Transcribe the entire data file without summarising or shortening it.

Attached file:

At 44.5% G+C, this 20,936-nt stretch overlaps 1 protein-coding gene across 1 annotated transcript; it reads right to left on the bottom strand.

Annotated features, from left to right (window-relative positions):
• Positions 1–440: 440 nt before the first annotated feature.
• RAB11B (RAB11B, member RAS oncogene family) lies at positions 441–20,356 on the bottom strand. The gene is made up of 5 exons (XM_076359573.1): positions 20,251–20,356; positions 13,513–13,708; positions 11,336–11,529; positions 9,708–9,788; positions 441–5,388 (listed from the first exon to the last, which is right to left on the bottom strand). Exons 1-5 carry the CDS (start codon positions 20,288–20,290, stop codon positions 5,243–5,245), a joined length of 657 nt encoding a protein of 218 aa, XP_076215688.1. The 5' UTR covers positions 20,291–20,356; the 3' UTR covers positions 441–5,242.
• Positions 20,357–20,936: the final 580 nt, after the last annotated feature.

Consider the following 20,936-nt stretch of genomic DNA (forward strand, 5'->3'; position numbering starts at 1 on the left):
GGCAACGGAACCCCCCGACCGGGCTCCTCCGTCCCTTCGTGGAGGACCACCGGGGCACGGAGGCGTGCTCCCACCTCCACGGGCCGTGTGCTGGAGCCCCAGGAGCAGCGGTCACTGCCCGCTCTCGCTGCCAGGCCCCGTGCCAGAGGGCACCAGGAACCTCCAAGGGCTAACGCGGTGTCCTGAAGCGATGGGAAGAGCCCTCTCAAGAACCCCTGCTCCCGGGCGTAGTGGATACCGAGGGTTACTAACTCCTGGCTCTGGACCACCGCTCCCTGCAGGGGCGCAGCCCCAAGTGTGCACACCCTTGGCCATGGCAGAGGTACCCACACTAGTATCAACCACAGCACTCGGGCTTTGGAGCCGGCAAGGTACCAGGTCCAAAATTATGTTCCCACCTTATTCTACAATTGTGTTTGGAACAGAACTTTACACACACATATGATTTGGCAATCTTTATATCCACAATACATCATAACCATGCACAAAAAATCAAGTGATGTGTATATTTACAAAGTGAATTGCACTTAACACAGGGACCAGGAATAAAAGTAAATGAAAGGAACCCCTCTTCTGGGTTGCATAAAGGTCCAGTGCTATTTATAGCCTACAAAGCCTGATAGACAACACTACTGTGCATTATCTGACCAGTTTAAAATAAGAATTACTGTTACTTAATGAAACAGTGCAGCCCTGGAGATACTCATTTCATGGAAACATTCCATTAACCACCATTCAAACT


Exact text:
At 44.5% G+C, this 20,936-nt stretch overlaps 1 protein-coding gene across 1 annotated transcript; it reads right to left on the bottom strand.

Annotated features, from left to right (window-relative positions):
• Positions 1–440: 440 nt before the first annotated feature.
• RAB11B (RAB11B, member RAS oncogene family) lies at positions 441–20,356 on the bottom strand. The gene is made up of 5 exons (XM_076359573.1): positions 20,251–20,356; positions 13,513–13,708; positions 11,336–11,529; positions 9,708–9,788; positions 441–5,388 (listed from the first exon to the last, which is right to left on the bottom strand). Exons 1-5 carry the CDS (start codon positions 20,288–20,290, stop codon positions 5,243–5,245), a joined length of 657 nt encoding a protein of 218 aa, XP_076215688.1. The 5' UTR covers positions 20,291–20,356; the 3' UTR covers positions 441–5,242.
• Positions 20,357–20,936: the final 580 nt, after the last annotated feature.

Consider the following 20,936-nt stretch of genomic DNA (forward strand, 5'->3'; position numbering starts at 1 on the left):
GGCAACGGAACCCCCCGACCGGGCTCCTCCGTCCCTTCGTGGAGGACCACCGGGGCACGGAGGCGTGCTCCCACCTCCACGGGCCGTGTGCTGGAGCCCCAGGAGCAGCGGTCACTGCCCGCTCTCGCTGCCAGGCCCCGTGCCAGAGGGCACCAGGAACCTCCAAGGGCTAACGCGGTGTCCTGAAGCGATGGGAAGAGCCCTCTCAAGAACCCCTGCTCCCGGGCGTAGTGGATACCGAGGGTTACTAACTCCTGGCTCTGGACCACCGCTCCCTGCAGGGGCGCAGCCCCAAGTGTGCACACCCTTGGCCATGGCAGAGGTACCCACACTAGTATCAACCACAGCACTCGGGCTTTGGAGCCGGCAAGGTACCAGGTCCAAAATTATGTTCCCACCTTATTCTACAATTGTGTTTGGAACAGAACTTTACACACACATATGATTTGGCAATCTTTATATCCACAATACATCATAACCATGCACAAAAAATCAAGTGATGTGTATATTTACAAAGTGAATTGCACTTAACACAGGGACCAGGAATAAAAGTAAATGAAAGGAACCCCTCTTCTGGGTTGCATAAAGGTCCAGTGCTATTTATAGCCTACAAAGCCTGATAGACAACACTACTGTGCATTATCTGACCAGTTTAAAATAAGAATTACTGTTACTTAATGAAACAGTGCAGCCCTGGAGATACTCATTTCATGGAAACATTCCATTAACCACCATTCAAACT